New school of Africentric teaching: a plus or a minus?

Kofi Sankofa, a supporter, spoke at one of the TDSB community consultation meetings

Kofi Sankofa, a supporter, spoke at one of the TDSB
community meetings that focused on a debate about black-
focused schools. Next to him are Gerry Connelly, Director of
Education (left) and Christopher Usih, Superintendent (right).
Photo Credit: Ashleigh Russell

According to Stats Can, the drop-out rate among black students is increasing.

Should Toronto open black-focused schools?

This, among many other questions, was addressed at the Toronto District School Board’s (TDSB) community consultation meetings. Everyone was welcome to participate in the lively discussions concerning opening schools tailored for black students as early as next fall.

The majority of people seemed to support the idea because they feel the current system is “failing our students.”

“Going to a school as a minority, I felt teachers labeled me and other black kids as a bunch of kids who are bound to fail,” said Kalisha, who prefers not to have her last name disclosed. Kalisha is a university student.

“I’ve had teachers tell me I can’t go to university but I’ve never seen them say that to my White classmates,” said an anonymous high school student to the audience.

Still, others were against the idea of a black-focused school.

“Rather than financing an entire school, consider financing projects within existing schools,” said Gabriela Flores, a teacher.

Some argued the problem lies beyond the classroom.

“How do we get parents to play a more active role?” said Wilston Allen, an attendee.

“Parental involvement is paramount,” said Elaire Young-Sterling, a mother who strongly believes her strong relationship with her son was a crucial factor in his academic success.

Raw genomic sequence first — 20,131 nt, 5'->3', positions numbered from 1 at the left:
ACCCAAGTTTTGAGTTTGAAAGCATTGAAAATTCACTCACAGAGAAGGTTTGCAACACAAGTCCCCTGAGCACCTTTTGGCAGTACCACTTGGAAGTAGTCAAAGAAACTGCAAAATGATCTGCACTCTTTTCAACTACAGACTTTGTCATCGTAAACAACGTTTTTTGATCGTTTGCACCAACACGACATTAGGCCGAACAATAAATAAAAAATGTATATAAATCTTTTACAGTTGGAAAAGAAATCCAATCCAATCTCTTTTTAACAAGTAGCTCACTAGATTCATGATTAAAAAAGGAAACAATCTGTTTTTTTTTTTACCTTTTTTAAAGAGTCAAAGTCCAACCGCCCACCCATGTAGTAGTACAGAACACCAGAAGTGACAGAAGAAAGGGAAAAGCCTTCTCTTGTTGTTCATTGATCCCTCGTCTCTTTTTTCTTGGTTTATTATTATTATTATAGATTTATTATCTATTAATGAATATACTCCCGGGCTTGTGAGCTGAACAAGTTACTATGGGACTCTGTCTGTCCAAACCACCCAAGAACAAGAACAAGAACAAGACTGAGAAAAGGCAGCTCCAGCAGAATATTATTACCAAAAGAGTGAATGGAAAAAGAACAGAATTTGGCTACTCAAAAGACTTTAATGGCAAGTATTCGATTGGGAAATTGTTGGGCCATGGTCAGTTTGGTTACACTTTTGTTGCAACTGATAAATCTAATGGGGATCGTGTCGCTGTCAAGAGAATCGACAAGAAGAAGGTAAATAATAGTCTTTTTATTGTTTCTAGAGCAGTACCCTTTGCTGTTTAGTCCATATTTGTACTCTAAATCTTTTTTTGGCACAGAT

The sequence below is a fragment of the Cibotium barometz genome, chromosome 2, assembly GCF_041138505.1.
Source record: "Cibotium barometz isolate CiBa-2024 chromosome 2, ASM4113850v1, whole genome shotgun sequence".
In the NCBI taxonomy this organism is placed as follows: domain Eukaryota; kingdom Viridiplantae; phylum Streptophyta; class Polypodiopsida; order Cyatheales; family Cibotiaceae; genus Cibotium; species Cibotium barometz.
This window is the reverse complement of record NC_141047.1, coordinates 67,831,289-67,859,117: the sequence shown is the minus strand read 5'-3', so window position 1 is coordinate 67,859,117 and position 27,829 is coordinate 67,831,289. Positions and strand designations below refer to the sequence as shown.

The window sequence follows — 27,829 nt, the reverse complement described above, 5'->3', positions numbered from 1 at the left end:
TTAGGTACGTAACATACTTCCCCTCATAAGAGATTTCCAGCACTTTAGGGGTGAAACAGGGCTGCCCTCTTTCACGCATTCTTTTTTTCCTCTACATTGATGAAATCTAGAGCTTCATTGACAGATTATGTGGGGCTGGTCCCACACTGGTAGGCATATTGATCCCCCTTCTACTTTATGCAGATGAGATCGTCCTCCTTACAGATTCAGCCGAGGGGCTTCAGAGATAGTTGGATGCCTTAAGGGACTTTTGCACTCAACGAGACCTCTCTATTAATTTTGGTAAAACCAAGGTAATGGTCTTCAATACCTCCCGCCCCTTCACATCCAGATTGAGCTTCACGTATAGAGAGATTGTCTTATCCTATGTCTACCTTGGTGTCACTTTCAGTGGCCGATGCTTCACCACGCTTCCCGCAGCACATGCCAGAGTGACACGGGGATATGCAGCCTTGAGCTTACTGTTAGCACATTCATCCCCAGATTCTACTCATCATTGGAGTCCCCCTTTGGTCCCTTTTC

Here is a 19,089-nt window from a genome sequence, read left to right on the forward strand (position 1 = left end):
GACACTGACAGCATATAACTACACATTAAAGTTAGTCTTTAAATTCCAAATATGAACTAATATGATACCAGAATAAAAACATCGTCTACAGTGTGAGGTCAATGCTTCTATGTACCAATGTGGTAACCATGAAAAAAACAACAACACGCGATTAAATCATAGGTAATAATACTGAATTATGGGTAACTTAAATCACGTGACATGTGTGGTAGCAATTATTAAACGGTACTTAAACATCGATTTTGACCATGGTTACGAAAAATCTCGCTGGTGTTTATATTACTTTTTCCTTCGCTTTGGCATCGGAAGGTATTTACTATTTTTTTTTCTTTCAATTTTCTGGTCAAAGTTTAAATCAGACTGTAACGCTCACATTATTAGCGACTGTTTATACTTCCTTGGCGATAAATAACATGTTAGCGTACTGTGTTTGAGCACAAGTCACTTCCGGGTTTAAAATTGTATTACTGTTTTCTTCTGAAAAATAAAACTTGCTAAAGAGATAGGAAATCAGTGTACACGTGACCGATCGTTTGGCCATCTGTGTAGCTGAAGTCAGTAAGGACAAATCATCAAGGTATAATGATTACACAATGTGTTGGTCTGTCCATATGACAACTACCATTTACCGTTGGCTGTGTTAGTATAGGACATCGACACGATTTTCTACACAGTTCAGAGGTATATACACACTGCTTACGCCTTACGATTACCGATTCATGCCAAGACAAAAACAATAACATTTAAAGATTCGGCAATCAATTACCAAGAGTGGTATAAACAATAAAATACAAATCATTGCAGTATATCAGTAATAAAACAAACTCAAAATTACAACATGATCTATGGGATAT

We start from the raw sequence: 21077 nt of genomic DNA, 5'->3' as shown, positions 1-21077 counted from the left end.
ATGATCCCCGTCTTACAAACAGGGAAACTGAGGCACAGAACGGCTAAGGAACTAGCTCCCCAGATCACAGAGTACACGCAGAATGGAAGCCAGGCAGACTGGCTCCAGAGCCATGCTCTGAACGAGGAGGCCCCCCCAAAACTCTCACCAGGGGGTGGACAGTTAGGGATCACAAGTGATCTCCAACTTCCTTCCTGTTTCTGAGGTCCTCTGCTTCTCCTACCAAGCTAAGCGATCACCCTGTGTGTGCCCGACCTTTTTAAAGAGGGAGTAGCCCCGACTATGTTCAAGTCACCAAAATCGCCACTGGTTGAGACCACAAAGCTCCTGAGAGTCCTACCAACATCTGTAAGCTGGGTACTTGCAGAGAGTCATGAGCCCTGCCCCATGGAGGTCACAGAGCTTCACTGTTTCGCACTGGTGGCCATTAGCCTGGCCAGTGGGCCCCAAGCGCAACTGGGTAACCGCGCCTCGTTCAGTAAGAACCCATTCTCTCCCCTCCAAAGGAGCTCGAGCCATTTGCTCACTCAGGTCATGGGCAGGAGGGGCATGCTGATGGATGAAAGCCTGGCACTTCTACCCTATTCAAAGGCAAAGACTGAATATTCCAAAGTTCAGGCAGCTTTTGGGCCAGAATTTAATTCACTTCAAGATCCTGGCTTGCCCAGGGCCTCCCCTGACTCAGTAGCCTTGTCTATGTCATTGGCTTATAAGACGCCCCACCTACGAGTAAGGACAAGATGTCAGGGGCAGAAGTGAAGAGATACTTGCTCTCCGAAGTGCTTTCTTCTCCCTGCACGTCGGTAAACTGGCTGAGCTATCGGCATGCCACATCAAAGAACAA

Activists, parents, teachers, students, motivational speakers, and those who were simply interested attended the meetings. The first was held Nov. 8 at North Albion Collegiate on Kipling Avenue. Northview Heights Secondary School, located on Finch Avenue West, held the second meeting on Nov 12.

Participants sat in groups and were asked to answer two questions:

  1. Do you support a pilot Africentric alternative school in the TDSB?
  2. What should the TDSB consider in establishing such a school?

Everybody was given about 45 minutes to talk amongst themselves and then a representative from each table spoke on behalf of the group.

“One thing I want to make very clear is this is not a ’for blacks only’ school. I’d like to remove the word ’black’ and instead use ’africentric,’ ” said Angela Wilson who helped organize the meetings. “Rather than to say ’black-focused schools’É it’s a school meant for Africentric teaching.”

In other words, these schools are not solely for children of African or Caribbean descent. However, the teachings will be.

According to the TDSB, such a school is “open to all students, which uses the sources of knowledge and experiences of peoples of African descent as an integral feature of the teaching and learning environment.”

Wilson’s comment is very important because some raised the issue of whether establishing an Africentric Alternative school is a form of segregating our students.

“No it certainly is not segregation,” said an anonymous supporter. “Segregation was forced upon us but this is a choice. We have a choice to enrol our children in these schools and our children have a choice to attend. I highly disagree with the use of the word ’segregation’ in this discussion.

“Did anybody think funding faith-based schools was segregation? Or the mere fact they exist? Why wasn’t this term used during that whole discussion?”

The TDSB is expecting to follow up on the issue early next year.

A group of attendees share their views with one another.
Photo Credit: Ashleigh Russell